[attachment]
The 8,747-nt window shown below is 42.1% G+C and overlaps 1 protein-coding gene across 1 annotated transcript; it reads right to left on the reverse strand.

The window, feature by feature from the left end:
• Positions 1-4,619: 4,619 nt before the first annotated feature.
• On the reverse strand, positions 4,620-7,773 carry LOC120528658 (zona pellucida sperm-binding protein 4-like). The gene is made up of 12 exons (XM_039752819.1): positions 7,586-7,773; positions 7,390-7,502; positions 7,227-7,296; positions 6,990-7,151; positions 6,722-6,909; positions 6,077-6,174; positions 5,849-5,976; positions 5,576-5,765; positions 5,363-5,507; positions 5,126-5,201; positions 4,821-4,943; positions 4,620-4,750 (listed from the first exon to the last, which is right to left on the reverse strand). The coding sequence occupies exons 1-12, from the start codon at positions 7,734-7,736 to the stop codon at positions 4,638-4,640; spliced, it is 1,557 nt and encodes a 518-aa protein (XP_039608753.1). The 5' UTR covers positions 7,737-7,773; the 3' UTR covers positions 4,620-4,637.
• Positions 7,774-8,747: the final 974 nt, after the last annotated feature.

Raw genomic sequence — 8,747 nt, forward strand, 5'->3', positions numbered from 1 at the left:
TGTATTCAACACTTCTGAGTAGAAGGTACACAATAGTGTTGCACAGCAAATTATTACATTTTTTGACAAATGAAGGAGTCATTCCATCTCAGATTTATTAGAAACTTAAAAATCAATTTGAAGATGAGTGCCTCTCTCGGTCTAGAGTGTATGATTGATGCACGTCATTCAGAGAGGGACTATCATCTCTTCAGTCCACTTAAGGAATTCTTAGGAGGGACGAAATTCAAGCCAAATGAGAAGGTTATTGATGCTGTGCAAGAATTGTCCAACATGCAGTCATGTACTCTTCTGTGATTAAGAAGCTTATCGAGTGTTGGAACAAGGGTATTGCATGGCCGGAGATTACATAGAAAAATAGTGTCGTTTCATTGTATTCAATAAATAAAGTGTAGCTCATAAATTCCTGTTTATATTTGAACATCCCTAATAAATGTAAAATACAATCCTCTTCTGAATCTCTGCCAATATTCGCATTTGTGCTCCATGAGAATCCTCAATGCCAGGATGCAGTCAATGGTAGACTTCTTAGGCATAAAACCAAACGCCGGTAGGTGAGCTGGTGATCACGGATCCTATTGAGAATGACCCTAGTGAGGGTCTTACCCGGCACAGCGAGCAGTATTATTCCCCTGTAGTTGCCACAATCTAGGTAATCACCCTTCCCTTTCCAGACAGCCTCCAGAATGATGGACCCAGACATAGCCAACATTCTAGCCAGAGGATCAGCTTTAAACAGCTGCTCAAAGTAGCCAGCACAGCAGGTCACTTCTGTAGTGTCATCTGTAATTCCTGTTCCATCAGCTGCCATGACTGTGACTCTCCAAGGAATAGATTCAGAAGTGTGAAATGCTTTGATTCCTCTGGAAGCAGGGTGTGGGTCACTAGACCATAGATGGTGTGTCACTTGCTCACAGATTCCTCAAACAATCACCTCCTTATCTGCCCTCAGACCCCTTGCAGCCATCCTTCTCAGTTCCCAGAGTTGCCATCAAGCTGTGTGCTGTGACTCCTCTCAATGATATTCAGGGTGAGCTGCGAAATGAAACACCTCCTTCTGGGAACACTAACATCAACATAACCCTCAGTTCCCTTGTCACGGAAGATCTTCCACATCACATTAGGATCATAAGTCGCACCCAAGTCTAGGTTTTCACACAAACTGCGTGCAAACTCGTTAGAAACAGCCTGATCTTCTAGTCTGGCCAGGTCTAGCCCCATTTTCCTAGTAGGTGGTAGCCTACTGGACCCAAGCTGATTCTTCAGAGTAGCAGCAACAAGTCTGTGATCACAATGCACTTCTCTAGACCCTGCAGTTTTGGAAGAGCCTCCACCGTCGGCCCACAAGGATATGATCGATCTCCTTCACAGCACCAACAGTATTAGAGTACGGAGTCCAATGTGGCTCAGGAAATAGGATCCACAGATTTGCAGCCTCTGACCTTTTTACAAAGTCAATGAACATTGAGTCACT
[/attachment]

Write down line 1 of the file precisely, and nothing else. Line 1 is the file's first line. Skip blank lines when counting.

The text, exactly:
The 8,747-nt window shown below is 42.1% G+C and overlaps 1 protein-coding gene across 1 annotated transcript; it reads right to left on the reverse strand.